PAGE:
The media and telecommunications industry performance in 2016 will shaped by several key investment opportunity. In particular, the level of competition among North American wireless carriers will likely remain intense in 2016 amid a price war in the United States and a weakening economy in Canada due to a continued decline in oil price. In regards to the United States, this price war is poised to enter its third year, with T-Mobile and Sprint slashing prices in a bid to gain share of major industry players, AT&T and Verizon. The potential entry of cable companies into the wireless market in 2016 will only add to this pressure, likely weighing on revenue growth and margins. In addition, mobile broadband access using the 3G and now the 4G/LTE networks has continued to expand as users add tablets, modems and phones as alternative communication methods and connection to cloud based services. Moving forward, LTE (Long Term Evolution) will be the most sought after next-generation wireless communications technology, with the number of LTE subscribers globally at the end of 2015 at 907 million compared to 635 million at the end of the 2015 first quarter.

Going forward, the technology industry in 2016 will be seeing heavy competition and increased volatility. Technology firms are threatened by disruptive start-up companies backed by lucrative venture funding, as well as other aggressive competition. Hardware and software companies will face the challenge of increasing their profit margins and market share in the midst of growing demands and expectations from customers who are seeking products and services at unparalleled levels of customization and performance than before. Volatility in the industry is enhanced by the lofty ($1B+) valuations that which numerous start-up companies have received, despite the fact that many of them have yet to generate meaningful revenue. Unicorns face the challenge of living up to expectations and sustaining growth that is implied from their valuations. Furthermore, 2015 saw record-setting technology M&A at extremely high valuations. Driving the year’s consolidation activity were in large part the semiconductor industry, highlighted by market share expansion, Internet of Things opportunities, rising costs of R&D, and China’s aggressive new focus on semiconductor production. A flurry of M&A activity is expected to continue into 2016, with notable deals including Dell-EMC, which is expected to close in 2016. Also in 2016, big data, cloud computing, and XaaS, will be seeing heavy growth as demand for services and centralized platforms increase and big technology firms, such as IBM and Amazon, continue with heavy investment into their products.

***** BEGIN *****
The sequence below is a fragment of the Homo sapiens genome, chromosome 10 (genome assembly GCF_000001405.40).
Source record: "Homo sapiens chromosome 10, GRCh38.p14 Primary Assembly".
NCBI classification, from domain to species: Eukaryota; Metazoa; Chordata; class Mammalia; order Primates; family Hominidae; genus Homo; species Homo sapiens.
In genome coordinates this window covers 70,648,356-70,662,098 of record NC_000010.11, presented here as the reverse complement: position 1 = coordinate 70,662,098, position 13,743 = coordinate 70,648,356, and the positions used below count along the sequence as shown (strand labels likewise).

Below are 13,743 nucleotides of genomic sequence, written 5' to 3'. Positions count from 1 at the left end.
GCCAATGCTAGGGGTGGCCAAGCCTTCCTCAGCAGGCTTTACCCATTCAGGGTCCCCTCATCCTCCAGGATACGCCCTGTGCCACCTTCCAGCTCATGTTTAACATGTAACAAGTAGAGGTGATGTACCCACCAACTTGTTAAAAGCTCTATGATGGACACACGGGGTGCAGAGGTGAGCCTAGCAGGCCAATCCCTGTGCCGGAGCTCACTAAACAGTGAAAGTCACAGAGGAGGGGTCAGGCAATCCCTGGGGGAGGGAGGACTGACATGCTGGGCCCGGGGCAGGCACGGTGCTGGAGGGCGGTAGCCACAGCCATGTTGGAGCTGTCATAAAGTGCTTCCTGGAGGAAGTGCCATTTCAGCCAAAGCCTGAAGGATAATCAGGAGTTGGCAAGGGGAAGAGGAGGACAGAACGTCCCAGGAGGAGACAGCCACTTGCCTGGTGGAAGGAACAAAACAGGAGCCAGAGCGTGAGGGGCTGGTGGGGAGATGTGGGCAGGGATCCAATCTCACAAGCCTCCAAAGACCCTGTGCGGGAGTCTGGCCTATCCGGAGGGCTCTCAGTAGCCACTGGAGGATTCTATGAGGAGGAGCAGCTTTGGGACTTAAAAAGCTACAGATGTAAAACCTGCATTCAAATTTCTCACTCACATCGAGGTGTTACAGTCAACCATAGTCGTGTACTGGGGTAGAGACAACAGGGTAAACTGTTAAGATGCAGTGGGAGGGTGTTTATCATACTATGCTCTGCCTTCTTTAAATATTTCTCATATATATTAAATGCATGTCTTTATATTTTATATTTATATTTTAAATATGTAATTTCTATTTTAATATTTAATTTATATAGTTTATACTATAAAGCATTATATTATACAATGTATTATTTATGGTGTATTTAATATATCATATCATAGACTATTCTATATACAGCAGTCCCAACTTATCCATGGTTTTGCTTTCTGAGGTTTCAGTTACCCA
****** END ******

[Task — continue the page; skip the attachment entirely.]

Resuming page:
The healthcare sector can be encompassed through a focus on two primary industry groups. The first includes companies who manufacture health care equipment and supplies or provide health care related services, including distributors of health care products, providers of basic health-care services, and owners and operators of health care facilities and organizations. The second regroups companies primarily involved in the research, development, production and marketing of pharmaceuticals and biotechnology products. Given the defensible nature of the sector, a distinct lack of economic sensitivity, leads key drivers of growth to traditionally encompass longer-term themes. As such, underpinning performance in the health care sector moving forward are the powerful long-term trends of an aging global population, emerging middle class in developing countries, and increased innovation, which have positioned the sector for favorable performance.  In terms of concerns, policy risk will take on a new dimension in the presidential election year, especially with regard to prescription drug pricing. While, sector volatility could escalate in such an environment, the economics of the sector are ultimately unlikely to materially change.